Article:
Madrid, the second city with most green spaces in the world.
Casa de Campo, El Retiro Park and Madrid Río are Madrid’s best known green areas, but almost every neighbourhood in the city has its own park, square or community garden for visitors to step off the pavement or do outdoor sports.
Specially beautiful and less touristic are Capricho Park -one of the most gorgeus and unknown artistic historic walks in Madrid- and Campo del Moro Park, a fabulous English-style garden in Hapsbug Madrid with the Royal Palace in the background.
Further more, Madrid will surprise you with its intense, enveloping blue sky. With a dry climate and little rainfall, the city has hot summers and cold winters. No matter what time of the year you choose to come, you’re very likely to see with your own eyes the deep blue sky Velázquez loved to paint.
Although Madrid is, undoubtedly, an open city that welcomes all kinds of influences, culinary included, from neighbours and visitors, it has its own food too. Madrileño cooks, however, have drawn inspiration from those of Castile and La Mancha.
There are dishes that blend simple yet good-tasting stew pot cooking (cocido madrileño is a fine example) with Moorish flavours (almond soup) and dishes from the Christian tradition (Lenten recipes).
Cooks here excel in making soup, proof of which is the nutritious, and delicious, garlic soup. They use even the insides of fowls and tripe, which lovers of curious recipes will find delicious. Although Madrid is far away from the coast, it’s taken in fish caught in the Cantabrian Sea. A fine example is red bream Madrid-style, a dish that’s more than 600 years old.
Tapas: Going out for tapas is a fun way to hang out with friends. Just walk into a bar and order a pint of beer,patatas bravas (potato cubes in a spicy tomato sauce), cazuela de callos (tripe casserole) or chopitos(tiny fried cuttlefish); it’s a fantastic experience that’ll make you feel you’ve blended in.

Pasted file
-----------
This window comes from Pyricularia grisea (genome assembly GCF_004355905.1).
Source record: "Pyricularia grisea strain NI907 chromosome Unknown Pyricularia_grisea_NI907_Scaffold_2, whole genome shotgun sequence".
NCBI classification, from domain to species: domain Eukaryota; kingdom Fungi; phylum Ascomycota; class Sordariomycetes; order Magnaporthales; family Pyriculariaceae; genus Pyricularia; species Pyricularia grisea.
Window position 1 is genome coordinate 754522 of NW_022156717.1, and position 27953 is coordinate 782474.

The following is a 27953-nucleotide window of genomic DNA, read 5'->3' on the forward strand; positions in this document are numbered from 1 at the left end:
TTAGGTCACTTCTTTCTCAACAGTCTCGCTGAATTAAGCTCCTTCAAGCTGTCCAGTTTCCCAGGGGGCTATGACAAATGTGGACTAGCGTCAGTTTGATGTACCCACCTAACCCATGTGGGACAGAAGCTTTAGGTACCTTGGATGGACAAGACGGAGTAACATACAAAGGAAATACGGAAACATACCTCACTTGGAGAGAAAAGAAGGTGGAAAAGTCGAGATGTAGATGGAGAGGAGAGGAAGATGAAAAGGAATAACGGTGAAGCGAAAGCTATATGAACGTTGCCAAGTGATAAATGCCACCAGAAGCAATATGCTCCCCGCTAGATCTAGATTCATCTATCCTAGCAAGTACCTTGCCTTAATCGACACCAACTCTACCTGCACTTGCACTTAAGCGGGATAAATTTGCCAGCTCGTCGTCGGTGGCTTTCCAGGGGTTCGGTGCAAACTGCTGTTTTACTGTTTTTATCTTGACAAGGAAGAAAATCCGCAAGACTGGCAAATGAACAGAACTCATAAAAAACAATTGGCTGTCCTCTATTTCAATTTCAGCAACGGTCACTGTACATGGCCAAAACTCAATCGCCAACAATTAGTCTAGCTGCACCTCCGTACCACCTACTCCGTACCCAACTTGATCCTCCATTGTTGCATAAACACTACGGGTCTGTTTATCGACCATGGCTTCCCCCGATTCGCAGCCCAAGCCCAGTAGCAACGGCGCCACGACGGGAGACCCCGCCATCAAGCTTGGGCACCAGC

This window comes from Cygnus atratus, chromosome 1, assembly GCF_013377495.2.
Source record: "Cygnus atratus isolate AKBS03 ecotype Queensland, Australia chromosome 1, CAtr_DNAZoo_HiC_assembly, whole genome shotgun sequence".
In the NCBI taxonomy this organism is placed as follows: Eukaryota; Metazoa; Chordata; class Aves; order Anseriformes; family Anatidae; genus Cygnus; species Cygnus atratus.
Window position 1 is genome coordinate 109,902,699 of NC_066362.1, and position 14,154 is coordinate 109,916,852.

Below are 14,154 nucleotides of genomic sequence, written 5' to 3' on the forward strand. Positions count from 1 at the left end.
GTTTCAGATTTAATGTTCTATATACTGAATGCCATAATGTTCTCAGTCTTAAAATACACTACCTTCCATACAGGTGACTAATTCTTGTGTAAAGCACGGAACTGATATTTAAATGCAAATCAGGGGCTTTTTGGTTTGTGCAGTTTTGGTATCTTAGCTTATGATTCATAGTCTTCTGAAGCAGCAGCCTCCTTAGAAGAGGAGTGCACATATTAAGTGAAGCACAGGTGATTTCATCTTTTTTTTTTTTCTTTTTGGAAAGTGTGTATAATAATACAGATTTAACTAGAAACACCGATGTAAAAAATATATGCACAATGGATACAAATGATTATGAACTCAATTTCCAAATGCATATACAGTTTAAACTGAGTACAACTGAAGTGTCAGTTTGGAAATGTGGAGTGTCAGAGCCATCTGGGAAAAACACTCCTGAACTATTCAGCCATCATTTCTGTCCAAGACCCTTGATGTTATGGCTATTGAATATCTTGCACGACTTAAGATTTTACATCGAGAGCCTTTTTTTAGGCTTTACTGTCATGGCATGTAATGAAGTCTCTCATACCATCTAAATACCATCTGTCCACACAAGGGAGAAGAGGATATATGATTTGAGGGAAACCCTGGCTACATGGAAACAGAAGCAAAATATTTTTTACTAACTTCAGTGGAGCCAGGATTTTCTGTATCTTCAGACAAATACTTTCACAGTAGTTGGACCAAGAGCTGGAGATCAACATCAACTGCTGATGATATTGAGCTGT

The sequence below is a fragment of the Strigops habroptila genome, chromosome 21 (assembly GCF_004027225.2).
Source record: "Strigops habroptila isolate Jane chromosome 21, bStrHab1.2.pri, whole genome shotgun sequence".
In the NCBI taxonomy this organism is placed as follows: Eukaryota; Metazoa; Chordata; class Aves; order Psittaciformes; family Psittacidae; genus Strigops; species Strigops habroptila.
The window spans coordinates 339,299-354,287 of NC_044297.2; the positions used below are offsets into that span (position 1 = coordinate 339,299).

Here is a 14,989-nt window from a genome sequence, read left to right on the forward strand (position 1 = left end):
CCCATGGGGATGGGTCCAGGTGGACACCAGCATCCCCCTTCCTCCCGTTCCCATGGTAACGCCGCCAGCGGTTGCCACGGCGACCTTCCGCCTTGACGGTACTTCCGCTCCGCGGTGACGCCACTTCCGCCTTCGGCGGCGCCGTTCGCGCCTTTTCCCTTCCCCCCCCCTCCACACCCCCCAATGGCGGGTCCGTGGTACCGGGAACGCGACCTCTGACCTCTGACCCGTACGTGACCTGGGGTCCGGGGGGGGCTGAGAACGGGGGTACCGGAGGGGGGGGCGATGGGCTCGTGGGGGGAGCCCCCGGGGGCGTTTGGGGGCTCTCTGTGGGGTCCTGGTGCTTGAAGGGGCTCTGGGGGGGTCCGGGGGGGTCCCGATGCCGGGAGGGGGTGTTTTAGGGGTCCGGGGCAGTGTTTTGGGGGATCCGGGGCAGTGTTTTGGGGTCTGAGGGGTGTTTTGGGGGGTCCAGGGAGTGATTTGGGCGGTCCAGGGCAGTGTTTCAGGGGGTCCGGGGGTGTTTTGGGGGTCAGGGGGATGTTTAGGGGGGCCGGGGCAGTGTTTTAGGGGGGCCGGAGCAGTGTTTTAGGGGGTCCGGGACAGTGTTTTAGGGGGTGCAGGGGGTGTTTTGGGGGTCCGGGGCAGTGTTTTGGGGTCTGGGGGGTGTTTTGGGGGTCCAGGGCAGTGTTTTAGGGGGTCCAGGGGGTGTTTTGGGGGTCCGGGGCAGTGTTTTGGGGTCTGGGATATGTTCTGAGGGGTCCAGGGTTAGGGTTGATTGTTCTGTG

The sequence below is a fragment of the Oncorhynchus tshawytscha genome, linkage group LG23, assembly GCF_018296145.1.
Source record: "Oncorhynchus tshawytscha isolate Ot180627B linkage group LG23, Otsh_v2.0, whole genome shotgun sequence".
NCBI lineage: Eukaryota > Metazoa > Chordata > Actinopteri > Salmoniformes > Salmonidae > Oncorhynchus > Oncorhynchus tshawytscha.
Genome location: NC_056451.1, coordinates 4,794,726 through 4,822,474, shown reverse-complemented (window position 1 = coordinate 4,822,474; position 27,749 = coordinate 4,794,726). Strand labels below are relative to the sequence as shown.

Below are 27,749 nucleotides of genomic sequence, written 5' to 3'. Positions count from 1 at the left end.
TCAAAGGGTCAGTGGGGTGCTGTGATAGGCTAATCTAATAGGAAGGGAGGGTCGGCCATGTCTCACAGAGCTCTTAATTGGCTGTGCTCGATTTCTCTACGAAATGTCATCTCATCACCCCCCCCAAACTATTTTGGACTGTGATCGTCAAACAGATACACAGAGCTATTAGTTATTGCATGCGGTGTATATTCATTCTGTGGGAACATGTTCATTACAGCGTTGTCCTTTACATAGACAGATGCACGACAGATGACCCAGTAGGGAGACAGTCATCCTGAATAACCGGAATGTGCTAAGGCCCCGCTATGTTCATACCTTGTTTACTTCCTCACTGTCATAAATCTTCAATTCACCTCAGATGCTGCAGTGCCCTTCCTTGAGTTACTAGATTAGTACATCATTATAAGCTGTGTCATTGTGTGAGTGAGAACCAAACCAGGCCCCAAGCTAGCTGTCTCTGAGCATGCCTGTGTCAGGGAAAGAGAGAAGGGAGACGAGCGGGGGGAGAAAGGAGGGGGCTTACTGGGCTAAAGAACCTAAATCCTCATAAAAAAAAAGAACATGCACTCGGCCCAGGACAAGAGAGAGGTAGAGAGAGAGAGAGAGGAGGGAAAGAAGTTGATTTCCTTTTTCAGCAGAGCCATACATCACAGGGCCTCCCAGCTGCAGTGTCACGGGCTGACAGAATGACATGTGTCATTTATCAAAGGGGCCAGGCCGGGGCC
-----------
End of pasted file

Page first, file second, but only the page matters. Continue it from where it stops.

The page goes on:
In the past years, tapas bars have mushroomed across Madrid. However, the hottest tapas districts are Sol, Plaza Mayor and Plaza de Santa Ana, Madrid de los Austrias (Hapsburg Madrid) and La Latina,Chueca-Malasaña, and Conde Duque.
See more here
There are 3 UNESCO heritage sites near the city.
Outside the Region of Madrid you can find the cities of Ávila, Segovia and Toledo. Within the Region, it is worth seeing:
- El Escorial: Built at the end of the 16th century, the Escurial Monastery stands in an exceptionally beautiful site at the foothills of the Sierra de Guadarrama, north of Madrid. It was the retreat of a mystic king, Philip II, and became in the last years of ‘his reign the centre of the greatest political power of the time. Philip II founded the monastery in 1563 as a votive monument and pantheon to the Spanish monarchs from the Holy Roman Emperor Charles V onwards. Its design, which is complex yet also simple, was created by Juan Bautista de Toledo, Spanish pupil of Michelangelo during the works of the Vatican Basilica, and completed by Juan de Herrera after Toledo’s death. Discover here
- Alcalá de Henares: The place where Miguel de Cervantes was born and the Complutense University, a key city in the history of the Spanish language. Know more
- Aranjuez: Visit the Palace and the Gardens of the Royal Site and Town of Aranjuez, a town close to Madrid which has historically been linked to royalty. See more